This week, I’d like to cover a slightly less extensive topic than dental care. Anyone who has read through all of the posts on dental health has my thanks! I could easily have spent several more posts talking about dentistry and current treatments, but I think we should change gears for a while.
One of the most controversial topics in health care is vaccination. There is a tremendous amount of data out there, especially on the internet. There is also a heated disagreement between allopathic (traditional/Western) and naturopathic/homeopathic supporters about whether vaccines are a benefit or are detrimental to the health of humans and animals.
I really, really, really do NOT want to get into a debate about vaccinations at this point in the blog. What I’m going to talk about today will be purely to inform readers about a disease that concerns me with regard to the health of our pets. Yes, there is a vaccine for this disease. I encourage anyone who reads this post to discuss the vaccine with your veterinarian directly. Anyone who would like more information is welcome to contact me through the blog
Leptospires are spiral bacteria (called spirochetes). The photo above shows a large number of these long, corkscrew shaped organisms. There are over 200 sub-types of lepto (called serovars). Lepto is found worldwide. It survives very well in warm, moist environments. The bacteria can live in standing water for a very long time. Even moist soil can support lepto for up to 180 days. Areas like ours, with many lakes, streams, and swamps, are a great place for lepto to survive in the warmer months.
Animals and people can be infected by lepto, which makes leptospirosis a zoonotic disease. The bacteria enters through the mucous membranes in the eyes, mouth, and nose. It can enter cuts or other open wounds and can be contracted by drinking contaminated water. In our area, the primary carriers for lepto are wild animals such as opossums, raccoons, and rodents. Dogs, horses, cattle, sheep, goats and pigs are also common carriers. Many of these animals will show no signs of carrying lepto. They shed the bacteria in their urine, which is how it enters the environment. Coming into contact with contaminated water or urine/blood from an infected animal can transmit the disease. Cats seem to have a natural resistance to lepto and are not considered a major carrier.
People contract lepto by coming into contact with a contaminated environment or urine from an animal carrying the lepto bacteria. Standing water in swamps, puddles, ditches, etc. are primary places that lepto can be found. The bacteria need to enter the body through open cuts, eyes, mouth, or other mucous membranes.
According to the CDC, approximately 100-200 human lepto cases are reported each year in the US. About 50% of those occur in Hawaii.
Animals and people that contract lepto will often have flu-like symptoms such as fever, chills, shivering, and lethargy. Liver and/or kidney failure can also occur. Signs may seem like liver failure (yellow skin/mucous membranes, vomiting, not eating, lethargic); or kidney failure (vomiting, not eating, lethargic, dehydrated). These signs can mimic many other illnesses, which makes it hard to distinguish lepto as the cause. Some animals will drink excessive amounts of water because of kidney failure that results from infection. Urine production could be excessive or far less than normal, depending on the degree of damage to the kidneys. The picture below is jaundice in the oral mucous membranes of a dog.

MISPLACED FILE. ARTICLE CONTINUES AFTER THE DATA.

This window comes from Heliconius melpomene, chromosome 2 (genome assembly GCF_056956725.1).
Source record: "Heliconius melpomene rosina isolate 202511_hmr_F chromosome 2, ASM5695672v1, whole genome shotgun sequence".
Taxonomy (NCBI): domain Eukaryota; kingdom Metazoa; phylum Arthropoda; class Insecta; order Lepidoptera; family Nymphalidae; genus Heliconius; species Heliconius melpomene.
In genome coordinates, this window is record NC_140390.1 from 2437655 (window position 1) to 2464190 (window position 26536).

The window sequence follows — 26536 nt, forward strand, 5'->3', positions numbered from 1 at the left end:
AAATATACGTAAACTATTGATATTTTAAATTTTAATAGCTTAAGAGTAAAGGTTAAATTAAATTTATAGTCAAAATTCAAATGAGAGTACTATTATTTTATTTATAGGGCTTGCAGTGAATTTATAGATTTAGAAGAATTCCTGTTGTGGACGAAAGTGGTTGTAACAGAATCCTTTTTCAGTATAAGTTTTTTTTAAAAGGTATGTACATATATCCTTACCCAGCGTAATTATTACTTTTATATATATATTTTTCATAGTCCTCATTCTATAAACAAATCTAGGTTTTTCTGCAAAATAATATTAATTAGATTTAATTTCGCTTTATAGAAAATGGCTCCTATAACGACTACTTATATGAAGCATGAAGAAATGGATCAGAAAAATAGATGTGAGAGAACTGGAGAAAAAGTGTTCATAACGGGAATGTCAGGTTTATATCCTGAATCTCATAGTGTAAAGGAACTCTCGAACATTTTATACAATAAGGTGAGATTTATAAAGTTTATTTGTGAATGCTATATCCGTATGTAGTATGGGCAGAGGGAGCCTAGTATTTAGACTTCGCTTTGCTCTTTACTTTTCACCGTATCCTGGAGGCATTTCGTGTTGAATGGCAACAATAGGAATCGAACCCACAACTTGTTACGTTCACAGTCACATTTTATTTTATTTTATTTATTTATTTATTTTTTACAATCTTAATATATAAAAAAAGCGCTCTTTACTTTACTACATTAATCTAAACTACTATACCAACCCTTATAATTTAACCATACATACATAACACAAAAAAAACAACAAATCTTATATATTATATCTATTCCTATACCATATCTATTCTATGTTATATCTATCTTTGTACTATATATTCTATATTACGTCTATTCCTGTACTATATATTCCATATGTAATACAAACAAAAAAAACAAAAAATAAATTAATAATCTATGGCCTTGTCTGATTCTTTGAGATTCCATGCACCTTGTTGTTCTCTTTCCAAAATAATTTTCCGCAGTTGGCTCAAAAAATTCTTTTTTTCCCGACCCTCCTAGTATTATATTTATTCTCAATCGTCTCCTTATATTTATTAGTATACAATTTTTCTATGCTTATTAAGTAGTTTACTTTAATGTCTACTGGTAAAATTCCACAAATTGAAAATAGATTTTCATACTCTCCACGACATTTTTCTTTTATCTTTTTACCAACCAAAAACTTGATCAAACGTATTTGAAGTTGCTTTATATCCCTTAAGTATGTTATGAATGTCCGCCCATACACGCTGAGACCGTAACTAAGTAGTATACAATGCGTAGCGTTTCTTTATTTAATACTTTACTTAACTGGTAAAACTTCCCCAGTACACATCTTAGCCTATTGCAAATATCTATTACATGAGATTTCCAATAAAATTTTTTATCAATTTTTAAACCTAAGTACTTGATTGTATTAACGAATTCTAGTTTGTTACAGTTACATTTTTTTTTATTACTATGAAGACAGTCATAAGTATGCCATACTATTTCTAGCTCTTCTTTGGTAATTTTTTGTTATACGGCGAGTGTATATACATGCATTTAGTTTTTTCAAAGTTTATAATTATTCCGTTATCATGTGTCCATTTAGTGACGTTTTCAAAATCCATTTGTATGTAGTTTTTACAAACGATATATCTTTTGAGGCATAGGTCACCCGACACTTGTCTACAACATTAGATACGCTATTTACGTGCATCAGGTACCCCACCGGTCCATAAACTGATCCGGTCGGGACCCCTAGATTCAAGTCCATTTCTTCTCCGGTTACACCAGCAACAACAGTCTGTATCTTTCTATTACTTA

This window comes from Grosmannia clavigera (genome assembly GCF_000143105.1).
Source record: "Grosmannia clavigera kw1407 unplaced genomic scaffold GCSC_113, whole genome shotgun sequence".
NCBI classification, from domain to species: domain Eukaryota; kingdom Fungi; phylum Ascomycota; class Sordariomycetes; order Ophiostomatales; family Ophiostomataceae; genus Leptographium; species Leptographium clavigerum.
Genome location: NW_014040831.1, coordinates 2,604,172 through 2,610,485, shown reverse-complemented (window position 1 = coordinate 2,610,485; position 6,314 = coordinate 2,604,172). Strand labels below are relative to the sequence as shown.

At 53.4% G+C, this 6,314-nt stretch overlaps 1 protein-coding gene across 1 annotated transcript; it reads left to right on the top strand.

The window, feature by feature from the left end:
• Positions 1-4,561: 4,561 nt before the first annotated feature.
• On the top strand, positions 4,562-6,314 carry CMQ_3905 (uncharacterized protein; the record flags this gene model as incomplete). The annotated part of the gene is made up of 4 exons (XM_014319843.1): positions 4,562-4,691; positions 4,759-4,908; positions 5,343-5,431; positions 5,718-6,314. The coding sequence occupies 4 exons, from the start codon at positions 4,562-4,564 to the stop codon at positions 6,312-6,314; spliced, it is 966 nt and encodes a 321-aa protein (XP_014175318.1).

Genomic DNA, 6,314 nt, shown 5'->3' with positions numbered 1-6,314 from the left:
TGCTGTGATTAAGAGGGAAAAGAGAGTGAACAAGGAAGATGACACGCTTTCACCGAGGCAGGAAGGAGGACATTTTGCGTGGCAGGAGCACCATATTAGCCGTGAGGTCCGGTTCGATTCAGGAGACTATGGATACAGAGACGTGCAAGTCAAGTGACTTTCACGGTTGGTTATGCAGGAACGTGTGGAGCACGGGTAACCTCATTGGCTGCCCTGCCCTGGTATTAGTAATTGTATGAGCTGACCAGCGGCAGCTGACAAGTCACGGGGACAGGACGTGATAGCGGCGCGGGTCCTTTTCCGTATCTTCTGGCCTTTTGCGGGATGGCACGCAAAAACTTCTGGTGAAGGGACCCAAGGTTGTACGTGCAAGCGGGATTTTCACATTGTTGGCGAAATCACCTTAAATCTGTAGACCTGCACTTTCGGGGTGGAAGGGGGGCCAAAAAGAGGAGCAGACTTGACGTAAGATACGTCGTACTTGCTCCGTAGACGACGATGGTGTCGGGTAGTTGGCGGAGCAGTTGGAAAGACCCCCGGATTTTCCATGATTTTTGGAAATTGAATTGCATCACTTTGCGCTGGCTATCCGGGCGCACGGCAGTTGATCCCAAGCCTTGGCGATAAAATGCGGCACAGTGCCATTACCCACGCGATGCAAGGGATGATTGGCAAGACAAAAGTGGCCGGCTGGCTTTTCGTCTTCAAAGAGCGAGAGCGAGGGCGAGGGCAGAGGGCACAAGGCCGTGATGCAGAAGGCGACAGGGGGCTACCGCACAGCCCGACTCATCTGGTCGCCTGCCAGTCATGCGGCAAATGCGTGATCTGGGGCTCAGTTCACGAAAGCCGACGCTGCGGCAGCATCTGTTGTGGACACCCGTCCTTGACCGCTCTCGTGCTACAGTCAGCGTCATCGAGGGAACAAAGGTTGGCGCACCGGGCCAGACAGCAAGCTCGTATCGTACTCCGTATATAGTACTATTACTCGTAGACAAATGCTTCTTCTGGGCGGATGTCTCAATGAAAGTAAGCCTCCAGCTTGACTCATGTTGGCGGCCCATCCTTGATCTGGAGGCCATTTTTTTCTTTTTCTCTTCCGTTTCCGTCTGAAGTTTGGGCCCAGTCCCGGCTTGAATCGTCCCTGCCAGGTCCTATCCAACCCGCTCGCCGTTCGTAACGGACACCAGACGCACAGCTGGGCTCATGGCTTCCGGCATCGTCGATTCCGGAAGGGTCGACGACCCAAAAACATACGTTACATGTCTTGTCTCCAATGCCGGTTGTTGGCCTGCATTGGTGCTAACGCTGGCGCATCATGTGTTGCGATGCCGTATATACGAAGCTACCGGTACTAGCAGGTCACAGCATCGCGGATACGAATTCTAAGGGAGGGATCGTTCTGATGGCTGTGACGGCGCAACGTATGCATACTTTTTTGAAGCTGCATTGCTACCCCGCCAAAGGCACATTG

Lepto is difficult to diagnose. There are special blood tests that measure the body’s response to the bacteria (antibody levels). Unfortunately, many animals do not have high antibody levels when they first get sick. Many times, another blood sample taken after an animal recovers is needed for a solid diagnosis. Most veterinarians treat for lepto based on the risk factors of the dog, the examination findings, and the result of routine blood tests.
Animals must first be treated for the initial period of infection. Then, they have to be treated for about 30 more days to make sure they are not carrying lepto and shedding it into the environment. Initial treatment includes hospitalization for IV fluids and antibiotics (usually a penicillin-type). Often, intensive care is needed for animals that are suffering from kidney or liver failure. The degree of damage to the liver and kidneys varies. Some animals have minimal damage from which they fully recover. Others suffer permanent damage. Some animals will die from lepto infection. Early, aggressive treatment with fluids and antibiotics is essential for the best chances of recovery. Once an animal recovers from the initial infection, the carrier state is eliminated by giving the antibiotic doxycycline for about 30 days.
Preventing lepto from being in the environment is virtually impossible. There is a vaccine available for dogs that contains the 4 top serovars that cause infections in dogs. These four strains are icterohemorrhagiae, canicola, gryppotyphosa, and pomona. The vaccine requires an initial series of 2 injections given approximately 3-4 weeks apart. The vaccine is boostered annually. The vaccine can not protect a dog from strains that aren’t included in the vaccine. Therefore, a dog can be infected by another strain if it’s encountered in the environment. There have been cases of other strains in our area. The vaccine may not prevent an animal from shedding the bacteria, but it does protect a pet from developing full-blown illness from lepto.
Lepto has been reported to be found in 37.8% of dogs in cities and 18.7% of dogs in suburban areas. (Tilley and Smith. The 5-minute Veterinary Consult, 3rd ed.)
I firmly believe that leptospirosis is a disease that we should be concerned about in our area.